Hooker’s Manzanita – Arctostaphylos hookeri subsp. hookeri

Blooms:

Feb–Apr

Plant Height:

0.5–1.5 m

Flower Size:

Medium cluster

Origin:

Native

Rare or Endangered?

Yes – 1.b2

Habitat:

Chaparral & sandy places and woods near coast

Notes:

One of the more easily recognized manzanitas.  It has small (2–3 cm), bright green leaves which are totally hairless, shiny, lanceolate to elliptic, with acute tips.  The plant is fairly small and often forms a neat, low mound.  It has no burl.

Toro Manzanita – Arctostaphylos montereyensis

Blooms:

Jan–Mar

Plant Height:

1–3 m

Flower Size:

Medium cluster

Origin:

Native

Rare or Endangered?

Yes – 1.b2

Habitat:

Ancient sand dunes

Notes:

Endemic to Monterey County, where it is found in coastal chaparral.  This species does not have burls.  It has shredding bark, leaving the older stems smooth and dark red.  Leaves are erect, round to oblong-ovate and not overlapping.  Leaf surfaces are bright green, more or less glaucous.   The leaf base is rounded to truncate, and the tip is abruptly soft-pointed.  Flower bracts are often red-tinged.

Pajaro Manzanita – Arctostaphylos pajaroensis

Blooms:

Dec–Feb

Plant Height:

1–4 m

Flower Size:

Medium cluster

Origin:

Native

Rare or Endangered?

Yes – 1.b1

Habitat:

Chaparral, sandstone outcrops

Notes:

The only manzanita with both shredding bark and bifacial leaves (i.e. with differing upper and lower surfaces).  It does not have burls.  Leaves are overlapping, ovate to triangular ovate, with a red-tinged margin and are more or less clasping.  Leaf surfaces are blue-green and glaucous above, pale green and glabrous below. Some specimens in Fort Ord may be hybrids with Toro Manzanita (Arctostaphylos montereyensis, see above).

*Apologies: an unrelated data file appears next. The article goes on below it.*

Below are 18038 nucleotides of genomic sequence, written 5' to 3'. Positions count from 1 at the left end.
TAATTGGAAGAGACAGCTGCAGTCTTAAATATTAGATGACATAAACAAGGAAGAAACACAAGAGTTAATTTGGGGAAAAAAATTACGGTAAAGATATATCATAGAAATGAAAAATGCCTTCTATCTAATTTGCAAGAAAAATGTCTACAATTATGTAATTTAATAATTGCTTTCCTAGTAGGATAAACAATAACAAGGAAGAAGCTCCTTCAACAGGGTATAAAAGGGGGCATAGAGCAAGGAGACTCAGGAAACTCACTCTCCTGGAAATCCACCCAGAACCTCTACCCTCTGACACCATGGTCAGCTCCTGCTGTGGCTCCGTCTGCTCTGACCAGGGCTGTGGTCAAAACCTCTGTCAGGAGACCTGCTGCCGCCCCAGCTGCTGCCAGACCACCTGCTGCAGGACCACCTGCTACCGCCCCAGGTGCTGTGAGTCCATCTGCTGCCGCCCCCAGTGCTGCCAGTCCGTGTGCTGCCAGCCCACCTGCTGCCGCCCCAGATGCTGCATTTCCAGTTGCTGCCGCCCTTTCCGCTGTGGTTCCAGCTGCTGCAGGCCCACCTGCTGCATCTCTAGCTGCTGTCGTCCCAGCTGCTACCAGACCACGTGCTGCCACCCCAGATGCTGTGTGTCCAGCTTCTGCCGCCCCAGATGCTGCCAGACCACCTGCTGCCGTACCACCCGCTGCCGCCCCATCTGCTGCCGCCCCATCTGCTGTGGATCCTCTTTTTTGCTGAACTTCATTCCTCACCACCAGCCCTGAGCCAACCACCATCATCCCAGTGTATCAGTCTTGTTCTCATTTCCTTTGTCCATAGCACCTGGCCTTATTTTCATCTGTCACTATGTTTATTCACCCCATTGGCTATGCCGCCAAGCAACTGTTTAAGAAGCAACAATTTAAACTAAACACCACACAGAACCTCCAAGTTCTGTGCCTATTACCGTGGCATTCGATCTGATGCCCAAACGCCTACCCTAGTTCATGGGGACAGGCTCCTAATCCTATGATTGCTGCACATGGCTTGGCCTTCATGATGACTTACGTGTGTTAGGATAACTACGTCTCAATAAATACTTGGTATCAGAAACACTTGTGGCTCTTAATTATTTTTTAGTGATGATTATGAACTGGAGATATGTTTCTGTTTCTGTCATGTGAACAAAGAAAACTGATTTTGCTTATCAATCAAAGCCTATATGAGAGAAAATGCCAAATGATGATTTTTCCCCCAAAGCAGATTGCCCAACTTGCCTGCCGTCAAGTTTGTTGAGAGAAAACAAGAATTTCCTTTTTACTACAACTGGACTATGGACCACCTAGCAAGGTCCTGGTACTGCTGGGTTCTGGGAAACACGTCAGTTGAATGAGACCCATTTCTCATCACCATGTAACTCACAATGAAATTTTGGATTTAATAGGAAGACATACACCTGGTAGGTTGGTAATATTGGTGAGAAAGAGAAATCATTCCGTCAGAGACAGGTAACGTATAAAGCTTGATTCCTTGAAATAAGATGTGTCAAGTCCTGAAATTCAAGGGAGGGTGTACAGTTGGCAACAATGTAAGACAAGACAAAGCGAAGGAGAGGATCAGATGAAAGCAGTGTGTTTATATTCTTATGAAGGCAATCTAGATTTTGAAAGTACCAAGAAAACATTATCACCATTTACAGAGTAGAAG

Sandmat Manzanita – Arctostaphylos pumila

Blooms:

Feb–Apr

Plant Height:

10–100 cm

Flower Size:

Medium cluster

Origin:

Native

Rare or Endangered?

Yes – 1.b2

Habitat:

Sandy places near Monterey Bay

Notes:

Another Monterey County endemic.  One of the  smallest manzanitas, it forms a low mound, like Hooker’s Manzanita (Arcotstaphylos hookeri, see above) but can be distinguished from it by the color and size of its leaves.  These are very small (1–2 cm), mid-green with a bluish tinge, glabrous above and blue-tomentose below (at least when young).  The leaf base is wedge-shaped and the tip obtuse.  It has no burl.

Mexican Manzanita – Arctostaphylos pungens

Blooms:

Feb–Mar

Plant Height:

1–3 m

Flower Size:

Medium cluster

Origin:

Native

Habitat:

Mainly around the Indians, widely distributed outside Monterey County

Notes:

This manzanita has no burl.  Leaves are erect, bright or dark green on both surfaces, more or less elliptic and with an obtuse to wedge-shaped base. Ovaries and fruits are glabrous, the latter somewhat flattened and 5–8 mm across. One of the two species of manzanita found in the Pinnacles.

Monterey Manzanita – Arctostaphylos tomentosa subsp. bracteosa

Blooms:

Dec–Mar

Plant Height:

1–3 m

Flower Size:

Medium cluster

Origin:

Native

Habitat:

Chaparral, conifer forest

Notes:

This species of manzanita has a prominent burl and flaking bark.  It is similar to Shaggy-barked Manzanita (subsp. tomentosa, see below).  However, its leaves are not tomentose below, and twigs and inflorescences are densely glandular-hairy.

Shaggy-barked Manzanita – Arctostaphylos tomentosa subsptomentosa

Blooms:

Dec–Mar

Plant Height:

1–3 m

Flower Size:

Medium cluster

Origin:

Native

Habitat:

Chaparral, conifer forest

Notes:

This has a prominent burl and flaking bark, leading to its common name.  Leaves are green above, but white-tomentose below.  Leaves, twigs and flowers all have sparse, short, non-glandular hairs.